The Oban Times, 13 October, 1934
Pipes and Drums
294 Hillington Road, Glasgow, 1 October, 1934
Sir,–Allow me to express my appreciation of “Craigellachie’s” letter of September 8, and also thank him for his kind compliment to me.
For years I have tried to inculcate in the minds of drummers the need for a little study of melody, because a slight knowledge of the tune is a valuable assistance in the playing of the beatings, moreover it teaches a true meaning of rhythm. I am aware that to many drummers my ideas on the subject may seem a little revolutionary and more in keeping with orchestral work than with pipe music, but surely the time is past when drummers are content to be simply an important but necessary part of the band. While my ideas may seem a departure from the orthodox methods, may I say that I am not unacquainted with the historical development of pipe bands, inasmuch as I come from a family of army pipe and drummers going back to three generations, and have, therefore, studied the subject closely.
I agree wholeheartedly with “Craigellachie” that drummers should not “dominate the whole band,” etc.; in fact I made it a strong point in my lecture to the Pipe And Association in the Highlanders’ Institute, Glasgow, last year. For years I have argued and taught that the drum (while not being subsidiary to the pipes) should follow the “Tempo of the Melody and be a Rhythmical accompaniment to the Tune.”
Let me develop this point. While the nature of the pipes makes the volume constant, expression can be given through the medium of phrasing and grace notes, etc. The drum, however, can modify volume; it can either be played soft or loud, according to the performers wish. Through this medium the drummer has a splendid opportunity of showing his musical ability and control by the sound he produces. It is obvious to the drummer, surely, that his instrument ought to be used for the purpose it was intended, and he should give a variation of light and shade throughout his beatings.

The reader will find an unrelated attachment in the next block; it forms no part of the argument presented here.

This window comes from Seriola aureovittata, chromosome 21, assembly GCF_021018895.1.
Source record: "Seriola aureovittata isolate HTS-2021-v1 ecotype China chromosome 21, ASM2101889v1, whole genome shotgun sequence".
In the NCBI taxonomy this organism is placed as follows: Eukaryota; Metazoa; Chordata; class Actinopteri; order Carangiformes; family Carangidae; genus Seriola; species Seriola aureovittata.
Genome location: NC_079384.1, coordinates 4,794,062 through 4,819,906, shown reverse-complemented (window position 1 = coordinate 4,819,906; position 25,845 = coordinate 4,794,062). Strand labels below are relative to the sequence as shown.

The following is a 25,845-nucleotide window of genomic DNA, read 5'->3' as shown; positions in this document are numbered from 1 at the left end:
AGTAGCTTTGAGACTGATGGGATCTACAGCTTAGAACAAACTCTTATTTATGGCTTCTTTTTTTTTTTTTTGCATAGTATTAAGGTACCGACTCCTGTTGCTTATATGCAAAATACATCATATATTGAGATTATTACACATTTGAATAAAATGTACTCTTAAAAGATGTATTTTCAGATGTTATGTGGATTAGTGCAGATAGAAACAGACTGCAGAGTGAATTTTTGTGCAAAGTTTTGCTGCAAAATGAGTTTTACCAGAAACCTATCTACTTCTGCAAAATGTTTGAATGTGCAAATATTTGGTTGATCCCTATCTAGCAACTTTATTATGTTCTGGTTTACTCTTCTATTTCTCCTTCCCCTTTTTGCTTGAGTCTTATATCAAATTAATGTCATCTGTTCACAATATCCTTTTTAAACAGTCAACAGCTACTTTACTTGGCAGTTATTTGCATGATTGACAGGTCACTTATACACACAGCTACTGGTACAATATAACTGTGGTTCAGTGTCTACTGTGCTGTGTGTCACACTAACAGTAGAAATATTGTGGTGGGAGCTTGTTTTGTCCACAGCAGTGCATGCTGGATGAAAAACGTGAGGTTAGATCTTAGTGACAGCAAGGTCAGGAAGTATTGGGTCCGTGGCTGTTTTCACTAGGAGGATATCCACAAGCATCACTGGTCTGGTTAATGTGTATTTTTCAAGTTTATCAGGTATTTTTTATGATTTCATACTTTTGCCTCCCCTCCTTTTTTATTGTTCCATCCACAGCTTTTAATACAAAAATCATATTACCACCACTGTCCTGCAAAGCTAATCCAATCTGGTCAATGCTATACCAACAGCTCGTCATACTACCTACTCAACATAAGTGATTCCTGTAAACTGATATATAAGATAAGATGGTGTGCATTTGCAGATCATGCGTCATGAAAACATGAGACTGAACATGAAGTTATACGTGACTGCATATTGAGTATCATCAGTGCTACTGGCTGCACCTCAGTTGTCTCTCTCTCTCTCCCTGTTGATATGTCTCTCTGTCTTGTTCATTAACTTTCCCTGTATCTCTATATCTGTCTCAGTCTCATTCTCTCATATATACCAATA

The present method of playing by ninety percent of drummers is likened unto a thick black line, the same monotonous shape and thickness throughout, never altering the volume, and entirely disregarding rhythm and phrasing. There is not a single phrase in pipe music that has a corresponding exercise in its counterpart, the drum.
If the drummer can imagine the pipe tunes written on one line instead of up and down the stave, he will then be able to arrive at the foundation of his beatings–a little alteration here and there introducing corresponding rhythms to kill the monotony. If he then got the pipe-major to play the tune over, he could listen for little effects that might be introduced, and he is bound to arrive at the correct musical setting for the tune. The beauty of this method is that no two drummers will arrive at the same setting, but all settings are bound to have the ultimate result of suiting the tune. This affords a splendid opportunity of showing the instructor’s knowledge of the various corresponding exercises which may suit the rhythm, but be so different in effect, and therefore giving the adjudicator a better chance of arriving at a true verdict. All drum beatings in every type of band only have their values in the tune they are meant to suit; counter rhythm can be used for effect, but should be very sparingly used.
“Craigellachie” asks my opinion as to whether the pipe judge or drum-major should handle the points for time. I am afraid that question is a bit too much for me, as time is an equal factor in the tune as well as the beating. Personally I am of the opinion that the present system of adjudicating is at fault because bands are being judged as two different units, and neither the pipe judge or drum judges paying any attention to the best ensemble of pipes and drums.
There are many more points I should like to go into, but I fear I have already taken up too much viable space.
I am, etc.,
A. D. Hamilton